5 Years
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Last Post by JamesCherrill

You first need to think carefully and thoroughly about the problem you are trying to solve. Myself, I find that UML modelling techniques are useful, especially for more complex problems. For general system overview, use-case diagrams help constrain the problem domain. For structural issues, how things are connected/related, class diagrams work well. For behavioral issues, finite-state machines and sequence diagrams rule. If you are serious about getting into professional software development and engineering, these sort of tools are indespensible.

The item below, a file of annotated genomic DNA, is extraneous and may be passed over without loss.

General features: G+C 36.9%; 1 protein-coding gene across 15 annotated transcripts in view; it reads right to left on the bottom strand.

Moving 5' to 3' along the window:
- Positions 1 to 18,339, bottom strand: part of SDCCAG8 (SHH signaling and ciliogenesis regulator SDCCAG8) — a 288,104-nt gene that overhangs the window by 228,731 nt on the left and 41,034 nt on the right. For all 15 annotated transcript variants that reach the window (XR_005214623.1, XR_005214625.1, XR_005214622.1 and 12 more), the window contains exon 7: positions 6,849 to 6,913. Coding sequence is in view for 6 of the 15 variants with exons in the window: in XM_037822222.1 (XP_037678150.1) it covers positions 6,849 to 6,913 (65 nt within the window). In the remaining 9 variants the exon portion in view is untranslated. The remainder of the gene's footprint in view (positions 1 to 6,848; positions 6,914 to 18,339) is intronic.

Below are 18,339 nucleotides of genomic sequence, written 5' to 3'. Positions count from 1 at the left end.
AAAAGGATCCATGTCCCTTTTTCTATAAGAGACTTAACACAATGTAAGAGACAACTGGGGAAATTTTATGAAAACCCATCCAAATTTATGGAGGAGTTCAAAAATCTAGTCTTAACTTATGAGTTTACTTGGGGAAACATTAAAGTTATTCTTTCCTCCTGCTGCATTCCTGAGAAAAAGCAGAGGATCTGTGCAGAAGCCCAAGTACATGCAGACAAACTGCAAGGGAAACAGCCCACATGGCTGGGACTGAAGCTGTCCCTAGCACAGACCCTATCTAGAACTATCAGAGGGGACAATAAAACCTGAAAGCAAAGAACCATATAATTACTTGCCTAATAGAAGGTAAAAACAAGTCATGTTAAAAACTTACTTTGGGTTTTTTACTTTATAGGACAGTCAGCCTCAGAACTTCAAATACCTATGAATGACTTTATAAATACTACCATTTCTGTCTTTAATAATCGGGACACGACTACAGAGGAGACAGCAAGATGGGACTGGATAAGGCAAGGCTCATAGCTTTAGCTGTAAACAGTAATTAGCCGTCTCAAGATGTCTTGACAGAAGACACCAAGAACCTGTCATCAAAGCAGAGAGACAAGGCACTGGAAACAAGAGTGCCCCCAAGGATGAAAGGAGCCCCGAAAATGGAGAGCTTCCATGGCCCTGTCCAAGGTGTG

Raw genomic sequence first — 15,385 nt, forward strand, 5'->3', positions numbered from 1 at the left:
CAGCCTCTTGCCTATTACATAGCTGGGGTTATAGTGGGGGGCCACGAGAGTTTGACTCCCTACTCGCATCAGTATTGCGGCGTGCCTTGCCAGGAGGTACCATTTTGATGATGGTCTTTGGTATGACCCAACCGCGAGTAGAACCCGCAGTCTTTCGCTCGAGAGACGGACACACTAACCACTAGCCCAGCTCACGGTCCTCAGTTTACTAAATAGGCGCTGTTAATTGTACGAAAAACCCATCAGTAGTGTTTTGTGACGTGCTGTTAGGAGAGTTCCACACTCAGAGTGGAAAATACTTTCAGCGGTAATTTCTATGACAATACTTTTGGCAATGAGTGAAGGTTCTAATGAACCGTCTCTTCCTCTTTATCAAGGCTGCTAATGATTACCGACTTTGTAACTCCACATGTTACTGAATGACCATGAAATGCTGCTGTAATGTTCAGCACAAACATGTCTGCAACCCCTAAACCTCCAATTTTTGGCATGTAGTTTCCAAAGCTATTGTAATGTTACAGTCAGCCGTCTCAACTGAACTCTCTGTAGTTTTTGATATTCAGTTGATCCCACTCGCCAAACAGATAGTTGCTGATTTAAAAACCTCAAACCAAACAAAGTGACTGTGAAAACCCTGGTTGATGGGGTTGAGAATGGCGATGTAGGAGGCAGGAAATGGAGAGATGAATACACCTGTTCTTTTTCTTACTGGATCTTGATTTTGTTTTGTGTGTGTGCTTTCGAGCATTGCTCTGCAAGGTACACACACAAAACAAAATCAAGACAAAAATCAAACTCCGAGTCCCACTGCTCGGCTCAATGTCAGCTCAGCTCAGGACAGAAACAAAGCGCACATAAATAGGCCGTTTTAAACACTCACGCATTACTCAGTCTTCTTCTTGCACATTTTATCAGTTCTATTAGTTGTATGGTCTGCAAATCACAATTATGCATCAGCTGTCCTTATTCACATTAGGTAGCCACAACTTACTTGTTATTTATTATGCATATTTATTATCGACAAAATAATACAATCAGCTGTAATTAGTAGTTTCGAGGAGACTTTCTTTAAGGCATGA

I agree with rubberman.
Start with UML uses cases -> class diagrams -> sequence diagrams. Once you've done that you have the basic structure of your code (classes / important variables / public methods) all planned out. See the first few sections of this
Personally I'm no fan of state diagrams because these never seem to translate into actual code in any obvious way (others may disagree).

Edited by JamesCherrill

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